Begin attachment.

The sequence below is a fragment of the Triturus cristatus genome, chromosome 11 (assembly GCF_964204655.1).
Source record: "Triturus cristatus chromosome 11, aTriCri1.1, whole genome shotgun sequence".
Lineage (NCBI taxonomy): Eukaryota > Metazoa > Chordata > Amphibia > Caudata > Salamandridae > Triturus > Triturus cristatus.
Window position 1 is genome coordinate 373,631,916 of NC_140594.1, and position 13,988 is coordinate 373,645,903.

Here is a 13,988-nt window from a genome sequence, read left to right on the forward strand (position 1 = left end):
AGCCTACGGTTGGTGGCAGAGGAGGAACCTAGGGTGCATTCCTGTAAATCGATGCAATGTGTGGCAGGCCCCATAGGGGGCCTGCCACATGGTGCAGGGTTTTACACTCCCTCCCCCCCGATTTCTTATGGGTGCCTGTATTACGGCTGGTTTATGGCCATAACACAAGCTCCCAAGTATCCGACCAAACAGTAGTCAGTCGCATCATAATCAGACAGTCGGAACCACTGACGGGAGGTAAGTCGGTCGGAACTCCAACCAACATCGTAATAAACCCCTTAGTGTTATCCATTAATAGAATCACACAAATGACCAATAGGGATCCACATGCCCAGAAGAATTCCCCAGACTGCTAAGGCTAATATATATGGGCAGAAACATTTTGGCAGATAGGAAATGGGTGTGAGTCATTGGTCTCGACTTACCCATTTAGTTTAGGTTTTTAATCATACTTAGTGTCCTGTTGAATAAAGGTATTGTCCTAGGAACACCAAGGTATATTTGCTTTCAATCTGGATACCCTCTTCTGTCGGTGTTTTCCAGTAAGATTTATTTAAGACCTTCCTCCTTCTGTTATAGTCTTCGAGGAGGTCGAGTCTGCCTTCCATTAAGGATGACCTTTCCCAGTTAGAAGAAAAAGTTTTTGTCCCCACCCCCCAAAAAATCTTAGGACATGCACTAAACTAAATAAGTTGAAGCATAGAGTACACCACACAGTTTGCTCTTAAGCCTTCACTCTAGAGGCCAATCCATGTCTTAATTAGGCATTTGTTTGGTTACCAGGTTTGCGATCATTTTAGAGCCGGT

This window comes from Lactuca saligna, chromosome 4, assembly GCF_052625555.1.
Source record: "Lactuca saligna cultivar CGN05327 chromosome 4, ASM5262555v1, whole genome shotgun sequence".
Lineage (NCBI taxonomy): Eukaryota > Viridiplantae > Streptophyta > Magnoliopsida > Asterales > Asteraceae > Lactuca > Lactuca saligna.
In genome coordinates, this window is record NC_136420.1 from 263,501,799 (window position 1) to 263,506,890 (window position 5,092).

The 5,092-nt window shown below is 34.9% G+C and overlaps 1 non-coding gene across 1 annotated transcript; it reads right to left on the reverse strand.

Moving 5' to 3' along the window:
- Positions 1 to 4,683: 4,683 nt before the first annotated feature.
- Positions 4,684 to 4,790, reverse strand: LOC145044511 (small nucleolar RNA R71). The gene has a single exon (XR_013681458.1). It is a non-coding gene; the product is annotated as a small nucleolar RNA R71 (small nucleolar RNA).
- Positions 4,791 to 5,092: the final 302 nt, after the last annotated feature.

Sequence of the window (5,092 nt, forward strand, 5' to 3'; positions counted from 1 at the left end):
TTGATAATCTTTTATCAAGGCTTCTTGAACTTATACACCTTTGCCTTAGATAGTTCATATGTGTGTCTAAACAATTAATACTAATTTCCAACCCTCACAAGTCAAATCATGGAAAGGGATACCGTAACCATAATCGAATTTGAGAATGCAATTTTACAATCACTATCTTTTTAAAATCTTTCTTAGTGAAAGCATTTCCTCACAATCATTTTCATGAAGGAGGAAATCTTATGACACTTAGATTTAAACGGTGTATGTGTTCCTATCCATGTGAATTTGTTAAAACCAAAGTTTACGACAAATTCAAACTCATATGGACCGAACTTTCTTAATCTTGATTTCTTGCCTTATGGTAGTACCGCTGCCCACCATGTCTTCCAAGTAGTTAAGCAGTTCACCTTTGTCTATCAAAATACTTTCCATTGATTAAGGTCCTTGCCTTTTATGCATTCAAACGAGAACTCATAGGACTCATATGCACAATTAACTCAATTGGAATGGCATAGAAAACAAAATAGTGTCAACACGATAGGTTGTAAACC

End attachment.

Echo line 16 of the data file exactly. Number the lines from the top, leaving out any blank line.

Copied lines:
Sequence of the window (5,092 nt, forward strand, 5' to 3'; positions counted from 1 at the left end):